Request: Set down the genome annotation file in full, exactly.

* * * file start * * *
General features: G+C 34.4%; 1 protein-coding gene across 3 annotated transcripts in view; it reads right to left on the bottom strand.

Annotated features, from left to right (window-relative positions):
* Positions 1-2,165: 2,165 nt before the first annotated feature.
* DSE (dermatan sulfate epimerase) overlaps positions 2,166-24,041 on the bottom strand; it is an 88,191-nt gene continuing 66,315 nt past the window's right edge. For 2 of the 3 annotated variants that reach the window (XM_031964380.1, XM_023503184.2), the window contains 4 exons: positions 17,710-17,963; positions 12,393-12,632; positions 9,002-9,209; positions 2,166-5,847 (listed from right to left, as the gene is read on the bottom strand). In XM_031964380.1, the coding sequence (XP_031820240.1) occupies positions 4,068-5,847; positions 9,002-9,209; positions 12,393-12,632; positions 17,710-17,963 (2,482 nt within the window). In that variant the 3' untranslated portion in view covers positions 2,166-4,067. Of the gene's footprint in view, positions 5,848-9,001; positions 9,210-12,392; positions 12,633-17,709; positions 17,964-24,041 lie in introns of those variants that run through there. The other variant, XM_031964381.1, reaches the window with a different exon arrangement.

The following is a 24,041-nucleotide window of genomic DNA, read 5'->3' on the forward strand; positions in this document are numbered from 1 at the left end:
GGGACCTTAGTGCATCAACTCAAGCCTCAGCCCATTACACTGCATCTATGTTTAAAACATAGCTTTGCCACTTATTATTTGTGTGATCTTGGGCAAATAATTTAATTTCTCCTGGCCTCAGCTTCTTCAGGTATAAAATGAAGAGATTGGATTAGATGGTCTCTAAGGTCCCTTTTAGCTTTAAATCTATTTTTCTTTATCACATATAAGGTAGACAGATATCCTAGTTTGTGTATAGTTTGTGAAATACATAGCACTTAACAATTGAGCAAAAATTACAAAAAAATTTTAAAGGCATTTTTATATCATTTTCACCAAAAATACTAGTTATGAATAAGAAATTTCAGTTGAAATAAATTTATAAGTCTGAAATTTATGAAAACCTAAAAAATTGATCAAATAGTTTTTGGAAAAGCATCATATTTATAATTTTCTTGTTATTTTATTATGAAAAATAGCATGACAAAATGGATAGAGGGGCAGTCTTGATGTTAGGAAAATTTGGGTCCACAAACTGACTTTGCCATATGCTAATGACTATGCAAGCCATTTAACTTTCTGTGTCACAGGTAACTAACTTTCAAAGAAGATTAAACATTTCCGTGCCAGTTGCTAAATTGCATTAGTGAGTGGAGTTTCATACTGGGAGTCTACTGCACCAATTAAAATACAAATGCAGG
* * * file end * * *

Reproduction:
General features: G+C 34.4%; 1 protein-coding gene across 3 annotated transcripts in view; it reads right to left on the bottom strand.

Annotated features, from left to right (window-relative positions):
* Positions 1-2,165: 2,165 nt before the first annotated feature.
* DSE (dermatan sulfate epimerase) overlaps positions 2,166-24,041 on the bottom strand; it is an 88,191-nt gene continuing 66,315 nt past the window's right edge. For 2 of the 3 annotated variants that reach the window (XM_031964380.1, XM_023503184.2), the window contains 4 exons: positions 17,710-17,963; positions 12,393-12,632; positions 9,002-9,209; positions 2,166-5,847 (listed from right to left, as the gene is read on the bottom strand). In XM_031964380.1, the coding sequence (XP_031820240.1) occupies positions 4,068-5,847; positions 9,002-9,209; positions 12,393-12,632; positions 17,710-17,963 (2,482 nt within the window). In that variant the 3' untranslated portion in view covers positions 2,166-4,067. Of the gene's footprint in view, positions 5,848-9,001; positions 9,210-12,392; positions 12,633-17,709; positions 17,964-24,041 lie in introns of those variants that run through there. The other variant, XM_031964381.1, reaches the window with a different exon arrangement.

The following is a 24,041-nucleotide window of genomic DNA, read 5'->3' on the forward strand; positions in this document are numbered from 1 at the left end:
GGGACCTTAGTGCATCAACTCAAGCCTCAGCCCATTACACTGCATCTATGTTTAAAACATAGCTTTGCCACTTATTATTTGTGTGATCTTGGGCAAATAATTTAATTTCTCCTGGCCTCAGCTTCTTCAGGTATAAAATGAAGAGATTGGATTAGATGGTCTCTAAGGTCCCTTTTAGCTTTAAATCTATTTTTCTTTATCACATATAAGGTAGACAGATATCCTAGTTTGTGTATAGTTTGTGAAATACATAGCACTTAACAATTGAGCAAAAATTACAAAAAAATTTTAAAGGCATTTTTATATCATTTTCACCAAAAATACTAGTTATGAATAAGAAATTTCAGTTGAAATAAATTTATAAGTCTGAAATTTATGAAAACCTAAAAAATTGATCAAATAGTTTTTGGAAAAGCATCATATTTATAATTTTCTTGTTATTTTATTATGAAAAATAGCATGACAAAATGGATAGAGGGGCAGTCTTGATGTTAGGAAAATTTGGGTCCACAAACTGACTTTGCCATATGCTAATGACTATGCAAGCCATTTAACTTTCTGTGTCACAGGTAACTAACTTTCAAAGAAGATTAAACATTTCCGTGCCAGTTGCTAAATTGCATTAGTGAGTGGAGTTTCATACTGGGAGTCTACTGCACCAATTAAAATACAAATGCAGG